So you bought exquisite quality coffee beans? Unless you intend to use them right this instant you better consider how and where to store them. Roasted beans start losing freshness almost instantly after roasting.
Coffee beans have four major enemies: air, moisture, heat, and light. If you want to avoid losing the fresh-off-the-roast taste and aroma, you’ll have to take measures to fight these deadly enemies.
Long term or day to day?
Different amounts of coffee have different requirements. If you keep a small amount of beans for your day-to-day coffee, avoid the freezer and refrigerator – these would only contribute to moisture accumulation. Store in an airtight container, this is something you might want to invest in as it will play a major role in keeping the fresh taste. Keep the container in a dark and cool spot.
If you have a large quantity of beans though, divide them into small batches, wrap separately in airtight bags and you can store those in the freezer for up to one month. Just like meat, albeit for different reasons, once you thawed one out, do not re-freeze.
Should I Vacuum?
While you might be used to seeing vacuum-sealed coffee bean bags in stores, keep in mind that the beans were allowed to age before they were sealed. As part of their ‘aging’ process beans release gas, which might cause your coffee bags to pop, creating a comic and aromatic scene in your freezer. Valve-sealed bags allow coffee gasses to vent from the packaging, while not letting any gasses in, so those can be used to package coffee immediately after roasting.
What about storing ground coffee?
As a general rule, if you already went to the trouble of buying roasted beans and grinding them, you should do that on the spot before you intend to brew (see our primer on coffee grinders for more details). Because of the larger surface area of the grounds, they’ll lose their freshness even faster. That said, the same storing rules apply to ground coffee – airtight, dry, cool, dark.
Keeping Coffee Beans Fresh – A Dark, Cool, Dry Tale
Ahh, the smell of freshly roasted coffee beans, there’s nothing quite like it. And of course the fresher the beans, the better the coffee tastes. Keeping coffee beans fresh is mainly about preserving the oils and aromatics of the beans as these are the major sources of flavour.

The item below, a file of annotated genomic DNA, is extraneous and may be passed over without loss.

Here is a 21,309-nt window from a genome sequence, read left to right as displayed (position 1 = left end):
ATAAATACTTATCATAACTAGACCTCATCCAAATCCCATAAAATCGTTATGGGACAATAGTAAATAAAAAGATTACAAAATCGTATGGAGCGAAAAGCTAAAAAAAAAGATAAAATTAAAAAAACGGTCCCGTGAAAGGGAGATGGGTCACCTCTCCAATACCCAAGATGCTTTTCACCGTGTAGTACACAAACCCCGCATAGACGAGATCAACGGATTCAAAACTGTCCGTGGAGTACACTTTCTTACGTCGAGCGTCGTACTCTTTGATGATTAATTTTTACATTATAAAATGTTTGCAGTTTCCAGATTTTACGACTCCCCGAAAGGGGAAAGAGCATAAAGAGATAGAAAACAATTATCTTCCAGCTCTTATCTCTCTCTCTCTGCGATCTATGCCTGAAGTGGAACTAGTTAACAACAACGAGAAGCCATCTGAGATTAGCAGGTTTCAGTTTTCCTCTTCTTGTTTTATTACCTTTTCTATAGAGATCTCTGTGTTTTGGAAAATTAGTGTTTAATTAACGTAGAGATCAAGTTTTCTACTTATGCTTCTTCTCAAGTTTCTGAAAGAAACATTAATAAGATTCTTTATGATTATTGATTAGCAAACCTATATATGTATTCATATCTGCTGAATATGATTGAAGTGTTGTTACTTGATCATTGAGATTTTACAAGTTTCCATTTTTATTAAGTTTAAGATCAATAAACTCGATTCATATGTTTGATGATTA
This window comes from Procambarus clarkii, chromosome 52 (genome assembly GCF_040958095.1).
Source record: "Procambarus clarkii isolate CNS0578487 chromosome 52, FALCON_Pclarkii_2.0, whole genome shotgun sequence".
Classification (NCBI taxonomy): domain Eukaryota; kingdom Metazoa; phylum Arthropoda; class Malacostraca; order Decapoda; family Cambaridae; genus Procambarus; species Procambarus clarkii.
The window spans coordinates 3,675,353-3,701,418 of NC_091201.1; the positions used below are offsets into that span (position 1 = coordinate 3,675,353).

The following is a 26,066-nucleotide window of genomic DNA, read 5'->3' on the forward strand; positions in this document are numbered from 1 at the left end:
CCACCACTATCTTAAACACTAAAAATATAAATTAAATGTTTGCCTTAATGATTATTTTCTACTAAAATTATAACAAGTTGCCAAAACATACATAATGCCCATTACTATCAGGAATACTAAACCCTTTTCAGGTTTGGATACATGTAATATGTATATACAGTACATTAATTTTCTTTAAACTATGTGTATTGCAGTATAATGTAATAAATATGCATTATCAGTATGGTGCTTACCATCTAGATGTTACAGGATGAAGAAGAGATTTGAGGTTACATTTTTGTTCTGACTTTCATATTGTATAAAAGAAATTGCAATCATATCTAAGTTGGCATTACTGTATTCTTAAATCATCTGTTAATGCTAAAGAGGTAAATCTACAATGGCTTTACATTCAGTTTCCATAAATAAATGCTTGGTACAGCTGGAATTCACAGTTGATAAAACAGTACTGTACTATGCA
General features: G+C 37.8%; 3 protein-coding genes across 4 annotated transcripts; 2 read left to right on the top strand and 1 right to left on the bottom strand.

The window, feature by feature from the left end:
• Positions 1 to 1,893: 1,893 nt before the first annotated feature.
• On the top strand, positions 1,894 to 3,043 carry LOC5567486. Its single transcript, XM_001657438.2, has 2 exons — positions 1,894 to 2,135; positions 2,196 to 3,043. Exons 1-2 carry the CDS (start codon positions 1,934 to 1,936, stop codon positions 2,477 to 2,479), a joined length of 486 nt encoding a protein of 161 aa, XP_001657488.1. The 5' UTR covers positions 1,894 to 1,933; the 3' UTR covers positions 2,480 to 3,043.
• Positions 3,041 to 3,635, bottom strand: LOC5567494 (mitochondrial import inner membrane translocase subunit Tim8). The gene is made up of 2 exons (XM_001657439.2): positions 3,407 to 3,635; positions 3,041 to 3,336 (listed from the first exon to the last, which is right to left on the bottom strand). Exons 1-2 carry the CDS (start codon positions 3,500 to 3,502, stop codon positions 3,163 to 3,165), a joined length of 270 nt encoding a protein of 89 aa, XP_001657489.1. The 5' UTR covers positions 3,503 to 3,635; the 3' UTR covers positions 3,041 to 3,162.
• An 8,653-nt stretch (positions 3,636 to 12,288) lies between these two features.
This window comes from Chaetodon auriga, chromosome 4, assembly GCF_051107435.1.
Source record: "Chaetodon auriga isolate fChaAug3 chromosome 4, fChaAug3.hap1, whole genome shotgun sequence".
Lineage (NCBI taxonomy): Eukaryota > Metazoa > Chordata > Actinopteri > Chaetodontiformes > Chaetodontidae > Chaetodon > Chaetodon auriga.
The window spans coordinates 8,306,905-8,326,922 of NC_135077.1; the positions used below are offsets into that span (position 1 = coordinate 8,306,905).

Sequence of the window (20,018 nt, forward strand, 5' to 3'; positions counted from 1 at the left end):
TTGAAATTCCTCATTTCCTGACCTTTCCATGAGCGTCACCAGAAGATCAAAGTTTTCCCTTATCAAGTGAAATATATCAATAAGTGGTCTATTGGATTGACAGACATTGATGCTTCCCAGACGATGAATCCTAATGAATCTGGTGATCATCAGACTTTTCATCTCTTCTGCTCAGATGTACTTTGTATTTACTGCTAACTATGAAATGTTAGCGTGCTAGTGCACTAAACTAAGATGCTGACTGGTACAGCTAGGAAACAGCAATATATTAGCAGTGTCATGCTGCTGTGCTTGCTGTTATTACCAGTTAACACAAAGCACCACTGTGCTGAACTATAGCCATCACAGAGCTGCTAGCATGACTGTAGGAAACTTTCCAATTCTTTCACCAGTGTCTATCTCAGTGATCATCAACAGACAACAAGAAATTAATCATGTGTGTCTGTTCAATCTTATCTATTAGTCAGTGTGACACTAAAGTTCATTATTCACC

So what is the best way to keep coffee fresh?
Freshness of coffee beans is adversely affected by four main elements:
1. Air (Oxygen); 2. Heat; 3. Moisture; and 4. Sunlight.
1. Air: Coffee oxidizes with exposure to air. This causes the aromatics and oils of the beans to evaporate, degrading flavour. To slow this process, keep your coffee beans in as airtight environment as possible.
2. Heat: Heat causes the oils in the coffee beans to sweat out of the surface of the bean, losing flavour and aroma. Coffee should be stored at a cool room temperature. Take care to not store the beans beside hot fridge motors, on top of the coffee machine or under a sunny window.
3. Moisture: Keep coffee in a dry environment. Coffee beans absorb moisture and moisture on the surface of the bean will leach out much of the aroma and flavour. Never store coffee in the fridge or freezer as these are moist environments.
4. Sunlight: Light also speeds up the oxidation process so avoid beans in clear packages and store is a cool, dark, dry place.
Time is also a factor in the freshness of coffee. Interestingly, coffee bean freshness is determined by time since roasting, rather than time from harvest. Coffee beans should be used within six weeks of roasting.
Ground coffee, on the other hand, should be used without delay. Grinding the coffee beans speeds up flavour loss as the increased surface area greatly speeds up oxidization. This is another of the benefits of the “bean to cup” automatic coffee machines that PureBean Office Café supplies.
Finally, coffee acts like a sponge for flavours and odours around it. So do not store your beans near smelly foodstuffs or chemicals (or in containers that smell). This is true also for food smells in the fridge, another reason to not store in the fridge.